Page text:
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Could a Test Predict the Risk of SIDS?

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The 7-week-old's case helps to validate the previous work, Schwartz believes. "Maybe 25 to 30% of SIDS cases may be related to this," he says, "And what is important is that it is preventable." Schwartz is chairman of the department of cardiology at Policlinico San Matteo Istituto di Ricovero e Cura a Carattene Scientifico and the University of Pavia.

The findings have stirred debate among pediatricians and SIDS experts about whether screening all infants for the heart problem is feasible or even necessary, whether it will help reduce SIDS deaths, and whether the research evidence linking long QT with SIDS is convincing enough.

Based on his work over the past 20 years, Schwartz believes that all infants should be screened for long-QT syndrome. He points out that even if the syndrome doesn't lead to SIDS, it can cause death later in childhood.

But Michael Corwin, MD, believes it's inappropriate to perform EKGs on all newborns to screen for long-QT syndrome.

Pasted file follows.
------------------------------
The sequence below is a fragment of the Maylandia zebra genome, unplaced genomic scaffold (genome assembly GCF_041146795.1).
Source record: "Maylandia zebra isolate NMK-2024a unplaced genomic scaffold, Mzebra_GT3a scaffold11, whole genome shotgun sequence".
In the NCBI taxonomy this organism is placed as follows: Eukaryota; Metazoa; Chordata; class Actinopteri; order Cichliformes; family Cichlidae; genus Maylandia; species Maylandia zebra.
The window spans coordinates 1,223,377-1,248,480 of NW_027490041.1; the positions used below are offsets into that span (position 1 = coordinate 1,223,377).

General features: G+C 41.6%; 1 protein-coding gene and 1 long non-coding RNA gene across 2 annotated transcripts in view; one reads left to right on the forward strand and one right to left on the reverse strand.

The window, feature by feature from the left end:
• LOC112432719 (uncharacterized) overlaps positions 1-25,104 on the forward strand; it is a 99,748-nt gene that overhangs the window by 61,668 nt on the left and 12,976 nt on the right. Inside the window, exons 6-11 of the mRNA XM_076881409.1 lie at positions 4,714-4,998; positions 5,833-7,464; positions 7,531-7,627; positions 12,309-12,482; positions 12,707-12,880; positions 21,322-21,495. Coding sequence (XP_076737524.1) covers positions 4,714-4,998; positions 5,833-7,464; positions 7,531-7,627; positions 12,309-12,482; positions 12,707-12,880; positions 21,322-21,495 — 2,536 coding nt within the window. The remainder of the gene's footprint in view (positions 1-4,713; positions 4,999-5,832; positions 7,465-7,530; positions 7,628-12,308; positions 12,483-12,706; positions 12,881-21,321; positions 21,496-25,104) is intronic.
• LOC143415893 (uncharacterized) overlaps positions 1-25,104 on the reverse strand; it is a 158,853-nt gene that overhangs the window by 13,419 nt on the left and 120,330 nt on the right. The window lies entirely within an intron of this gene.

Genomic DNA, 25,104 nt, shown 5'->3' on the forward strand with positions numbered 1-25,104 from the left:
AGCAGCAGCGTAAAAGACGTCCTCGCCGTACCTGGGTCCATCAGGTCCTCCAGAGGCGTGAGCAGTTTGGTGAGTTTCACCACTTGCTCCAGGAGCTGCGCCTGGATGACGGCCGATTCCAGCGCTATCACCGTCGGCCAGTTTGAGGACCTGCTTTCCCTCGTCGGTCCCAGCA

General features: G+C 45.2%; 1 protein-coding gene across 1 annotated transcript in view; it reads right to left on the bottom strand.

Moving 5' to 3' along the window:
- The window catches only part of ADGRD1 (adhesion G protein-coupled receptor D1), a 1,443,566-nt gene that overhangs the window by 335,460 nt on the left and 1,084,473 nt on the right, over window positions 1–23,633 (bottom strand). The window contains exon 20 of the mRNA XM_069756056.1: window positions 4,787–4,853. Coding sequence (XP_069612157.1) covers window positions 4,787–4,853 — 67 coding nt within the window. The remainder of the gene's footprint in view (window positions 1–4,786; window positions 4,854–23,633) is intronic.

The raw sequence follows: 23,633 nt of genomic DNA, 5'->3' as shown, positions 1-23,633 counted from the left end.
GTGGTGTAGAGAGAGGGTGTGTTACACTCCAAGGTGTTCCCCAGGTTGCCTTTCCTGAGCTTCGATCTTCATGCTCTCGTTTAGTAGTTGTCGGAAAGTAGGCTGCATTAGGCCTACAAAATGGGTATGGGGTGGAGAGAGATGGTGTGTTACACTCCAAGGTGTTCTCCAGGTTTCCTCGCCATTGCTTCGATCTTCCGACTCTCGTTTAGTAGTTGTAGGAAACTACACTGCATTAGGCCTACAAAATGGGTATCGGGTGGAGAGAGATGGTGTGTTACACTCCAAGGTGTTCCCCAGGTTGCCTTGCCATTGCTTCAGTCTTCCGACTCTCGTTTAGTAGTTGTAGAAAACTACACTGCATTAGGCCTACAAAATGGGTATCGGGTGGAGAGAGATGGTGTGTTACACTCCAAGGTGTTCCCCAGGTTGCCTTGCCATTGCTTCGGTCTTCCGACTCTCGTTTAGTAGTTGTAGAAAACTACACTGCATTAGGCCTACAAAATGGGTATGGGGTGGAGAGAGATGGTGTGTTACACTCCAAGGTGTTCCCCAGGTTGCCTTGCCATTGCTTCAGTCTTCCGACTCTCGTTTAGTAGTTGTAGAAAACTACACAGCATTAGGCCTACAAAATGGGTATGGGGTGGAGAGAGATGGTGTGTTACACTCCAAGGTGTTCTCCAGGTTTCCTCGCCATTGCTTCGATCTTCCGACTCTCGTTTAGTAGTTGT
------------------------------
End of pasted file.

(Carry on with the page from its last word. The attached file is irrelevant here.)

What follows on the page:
"This new article only provides an example of one case of long-QT in an infant that has a genetic basis," he tells WebMD. "And it does not in any way speak to the key issues, such as what percentage of SIDS cases may be related to long QT, and is it possible to screen infants in order to identify those who are at sufficient risk." Corwin, who was not involved in the study, is an associate professor of pediatrics at Boston University School of Medicine and team leader of data and evaluation at the National SIDS and Infant Death Program Support Center.

Whether the cost of screening every infant outweighs the potential risk is a major issue. Towbin believes it may be better to concentrate on screening infants who are at high risk of long-QT syndrome, such as those with a family history of irregular heartbeats, or those who had a very slow heart rate while still in the womb.

"Only a few babies will actually have this abnormality, and screening a million to find a few may not be as good a focus as screening a few to find a few," says Towbin, who wrote an editorial accompanying Schwartz's 1998 study in The New England Journal of Medicine. "One life lost is one too many, but you still have to do the evaluation in a way that is cost-effective --so you need a combination of what is both medically effective and cost-effective."

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